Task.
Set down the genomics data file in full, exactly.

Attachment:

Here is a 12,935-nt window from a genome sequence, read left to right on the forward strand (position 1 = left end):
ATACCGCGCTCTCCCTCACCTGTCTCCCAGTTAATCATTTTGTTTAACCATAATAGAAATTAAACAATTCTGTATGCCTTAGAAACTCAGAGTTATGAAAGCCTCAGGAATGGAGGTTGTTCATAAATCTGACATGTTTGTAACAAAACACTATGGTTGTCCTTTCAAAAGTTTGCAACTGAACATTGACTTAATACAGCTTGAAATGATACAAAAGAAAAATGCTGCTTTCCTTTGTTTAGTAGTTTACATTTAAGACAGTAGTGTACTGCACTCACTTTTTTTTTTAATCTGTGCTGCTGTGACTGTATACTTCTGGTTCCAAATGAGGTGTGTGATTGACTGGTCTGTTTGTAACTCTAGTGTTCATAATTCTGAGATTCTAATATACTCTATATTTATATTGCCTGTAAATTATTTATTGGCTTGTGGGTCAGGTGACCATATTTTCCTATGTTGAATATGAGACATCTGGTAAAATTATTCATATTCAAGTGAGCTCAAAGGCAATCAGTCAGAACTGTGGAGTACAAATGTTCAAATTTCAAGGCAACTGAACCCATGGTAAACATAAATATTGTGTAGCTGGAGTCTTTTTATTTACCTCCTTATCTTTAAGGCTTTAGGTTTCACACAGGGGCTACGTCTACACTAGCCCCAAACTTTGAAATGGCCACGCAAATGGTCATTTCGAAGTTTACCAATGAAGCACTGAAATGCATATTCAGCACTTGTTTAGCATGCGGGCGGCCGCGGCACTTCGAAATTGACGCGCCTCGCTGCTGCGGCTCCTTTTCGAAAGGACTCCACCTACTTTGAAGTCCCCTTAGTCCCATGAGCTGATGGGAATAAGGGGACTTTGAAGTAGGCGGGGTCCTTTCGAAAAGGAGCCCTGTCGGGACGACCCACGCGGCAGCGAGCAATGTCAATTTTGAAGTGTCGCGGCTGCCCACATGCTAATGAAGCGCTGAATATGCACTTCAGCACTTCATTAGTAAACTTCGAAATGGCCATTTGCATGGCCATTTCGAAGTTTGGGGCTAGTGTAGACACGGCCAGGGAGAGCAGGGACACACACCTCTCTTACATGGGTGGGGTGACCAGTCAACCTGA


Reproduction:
Here is a 12,935-nt window from a genome sequence, read left to right on the forward strand (position 1 = left end):
ATACCGCGCTCTCCCTCACCTGTCTCCCAGTTAATCATTTTGTTTAACCATAATAGAAATTAAACAATTCTGTATGCCTTAGAAACTCAGAGTTATGAAAGCCTCAGGAATGGAGGTTGTTCATAAATCTGACATGTTTGTAACAAAACACTATGGTTGTCCTTTCAAAAGTTTGCAACTGAACATTGACTTAATACAGCTTGAAATGATACAAAAGAAAAATGCTGCTTTCCTTTGTTTAGTAGTTTACATTTAAGACAGTAGTGTACTGCACTCACTTTTTTTTTTAATCTGTGCTGCTGTGACTGTATACTTCTGGTTCCAAATGAGGTGTGTGATTGACTGGTCTGTTTGTAACTCTAGTGTTCATAATTCTGAGATTCTAATATACTCTATATTTATATTGCCTGTAAATTATTTATTGGCTTGTGGGTCAGGTGACCATATTTTCCTATGTTGAATATGAGACATCTGGTAAAATTATTCATATTCAAGTGAGCTCAAAGGCAATCAGTCAGAACTGTGGAGTACAAATGTTCAAATTTCAAGGCAACTGAACCCATGGTAAACATAAATATTGTGTAGCTGGAGTCTTTTTATTTACCTCCTTATCTTTAAGGCTTTAGGTTTCACACAGGGGCTACGTCTACACTAGCCCCAAACTTTGAAATGGCCACGCAAATGGTCATTTCGAAGTTTACCAATGAAGCACTGAAATGCATATTCAGCACTTGTTTAGCATGCGGGCGGCCGCGGCACTTCGAAATTGACGCGCCTCGCTGCTGCGGCTCCTTTTCGAAAGGACTCCACCTACTTTGAAGTCCCCTTAGTCCCATGAGCTGATGGGAATAAGGGGACTTTGAAGTAGGCGGGGTCCTTTCGAAAAGGAGCCCTGTCGGGACGACCCACGCGGCAGCGAGCAATGTCAATTTTGAAGTGTCGCGGCTGCCCACATGCTAATGAAGCGCTGAATATGCACTTCAGCACTTCATTAGTAAACTTCGAAATGGCCATTTGCATGGCCATTTCGAAGTTTGGGGCTAGTGTAGACACGGCCAGGGAGAGCAGGGACACACACCTCTCTTACATGGGTGGGGTGACCAGTCAACCTGA